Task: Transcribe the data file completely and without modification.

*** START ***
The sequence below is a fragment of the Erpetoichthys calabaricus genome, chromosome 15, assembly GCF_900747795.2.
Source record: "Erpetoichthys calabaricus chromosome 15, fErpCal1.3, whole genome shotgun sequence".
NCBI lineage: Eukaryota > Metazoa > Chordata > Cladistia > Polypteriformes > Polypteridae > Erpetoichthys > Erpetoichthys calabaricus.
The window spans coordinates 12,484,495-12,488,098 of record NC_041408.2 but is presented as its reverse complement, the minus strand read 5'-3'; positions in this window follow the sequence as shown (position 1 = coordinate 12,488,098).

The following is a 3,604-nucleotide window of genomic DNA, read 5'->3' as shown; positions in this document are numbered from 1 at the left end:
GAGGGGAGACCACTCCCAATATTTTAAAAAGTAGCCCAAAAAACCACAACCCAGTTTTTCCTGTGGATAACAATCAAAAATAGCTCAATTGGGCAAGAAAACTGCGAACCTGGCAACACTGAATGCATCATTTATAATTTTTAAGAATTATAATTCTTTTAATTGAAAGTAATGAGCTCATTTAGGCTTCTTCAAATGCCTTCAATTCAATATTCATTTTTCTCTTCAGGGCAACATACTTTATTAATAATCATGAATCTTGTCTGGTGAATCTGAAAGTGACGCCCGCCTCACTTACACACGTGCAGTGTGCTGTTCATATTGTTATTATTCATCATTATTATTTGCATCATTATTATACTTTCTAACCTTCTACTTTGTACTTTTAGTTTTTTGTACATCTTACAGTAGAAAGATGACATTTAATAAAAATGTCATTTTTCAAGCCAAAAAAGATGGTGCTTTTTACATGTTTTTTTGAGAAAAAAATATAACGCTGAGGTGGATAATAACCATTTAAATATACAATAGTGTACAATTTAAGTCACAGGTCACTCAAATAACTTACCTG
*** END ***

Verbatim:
The sequence below is a fragment of the Erpetoichthys calabaricus genome, chromosome 15, assembly GCF_900747795.2.
Source record: "Erpetoichthys calabaricus chromosome 15, fErpCal1.3, whole genome shotgun sequence".
NCBI lineage: Eukaryota > Metazoa > Chordata > Cladistia > Polypteriformes > Polypteridae > Erpetoichthys > Erpetoichthys calabaricus.
The window spans coordinates 12,484,495-12,488,098 of record NC_041408.2 but is presented as its reverse complement, the minus strand read 5'-3'; positions in this window follow the sequence as shown (position 1 = coordinate 12,488,098).

The following is a 3,604-nucleotide window of genomic DNA, read 5'->3' as shown; positions in this document are numbered from 1 at the left end:
GAGGGGAGACCACTCCCAATATTTTAAAAAGTAGCCCAAAAAACCACAACCCAGTTTTTCCTGTGGATAACAATCAAAAATAGCTCAATTGGGCAAGAAAACTGCGAACCTGGCAACACTGAATGCATCATTTATAATTTTTAAGAATTATAATTCTTTTAATTGAAAGTAATGAGCTCATTTAGGCTTCTTCAAATGCCTTCAATTCAATATTCATTTTTCTCTTCAGGGCAACATACTTTATTAATAATCATGAATCTTGTCTGGTGAATCTGAAAGTGACGCCCGCCTCACTTACACACGTGCAGTGTGCTGTTCATATTGTTATTATTCATCATTATTATTTGCATCATTATTATACTTTCTAACCTTCTACTTTGTACTTTTAGTTTTTTGTACATCTTACAGTAGAAAGATGACATTTAATAAAAATGTCATTTTTCAAGCCAAAAAAGATGGTGCTTTTTACATGTTTTTTTGAGAAAAAAATATAACGCTGAGGTGGATAATAACCATTTAAATATACAATAGTGTACAATTTAAGTCACAGGTCACTCAAATAACTTACCTG